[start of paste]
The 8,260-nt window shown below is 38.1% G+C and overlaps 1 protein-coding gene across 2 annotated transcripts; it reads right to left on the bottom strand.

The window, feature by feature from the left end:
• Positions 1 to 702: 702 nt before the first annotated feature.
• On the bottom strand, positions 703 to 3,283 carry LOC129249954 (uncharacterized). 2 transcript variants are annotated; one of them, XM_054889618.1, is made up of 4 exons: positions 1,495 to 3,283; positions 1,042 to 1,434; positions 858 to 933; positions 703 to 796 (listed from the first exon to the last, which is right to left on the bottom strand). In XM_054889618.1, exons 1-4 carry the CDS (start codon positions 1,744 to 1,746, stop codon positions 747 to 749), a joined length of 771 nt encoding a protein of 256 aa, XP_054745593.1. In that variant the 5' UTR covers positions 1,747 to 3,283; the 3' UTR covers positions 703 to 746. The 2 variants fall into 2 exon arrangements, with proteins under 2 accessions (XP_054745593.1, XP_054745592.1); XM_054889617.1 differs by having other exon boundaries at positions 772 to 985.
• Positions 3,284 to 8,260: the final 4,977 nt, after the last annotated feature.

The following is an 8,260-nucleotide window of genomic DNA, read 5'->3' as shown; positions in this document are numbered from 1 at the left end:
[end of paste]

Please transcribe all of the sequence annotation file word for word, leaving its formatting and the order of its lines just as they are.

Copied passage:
The 8,260-nt window shown below is 38.1% G+C and overlaps 1 protein-coding gene across 2 annotated transcripts; it reads right to left on the bottom strand.

The window, feature by feature from the left end:
• Positions 1 to 702: 702 nt before the first annotated feature.
• On the bottom strand, positions 703 to 3,283 carry LOC129249954 (uncharacterized). 2 transcript variants are annotated; one of them, XM_054889618.1, is made up of 4 exons: positions 1,495 to 3,283; positions 1,042 to 1,434; positions 858 to 933; positions 703 to 796 (listed from the first exon to the last, which is right to left on the bottom strand). In XM_054889618.1, exons 1-4 carry the CDS (start codon positions 1,744 to 1,746, stop codon positions 747 to 749), a joined length of 771 nt encoding a protein of 256 aa, XP_054745593.1. In that variant the 5' UTR covers positions 1,747 to 3,283; the 3' UTR covers positions 703 to 746. The 2 variants fall into 2 exon arrangements, with proteins under 2 accessions (XP_054745593.1, XP_054745592.1); XM_054889617.1 differs by having other exon boundaries at positions 772 to 985.
• Positions 3,284 to 8,260: the final 4,977 nt, after the last annotated feature.

The following is an 8,260-nucleotide window of genomic DNA, read 5'->3' as shown; positions in this document are numbered from 1 at the left end: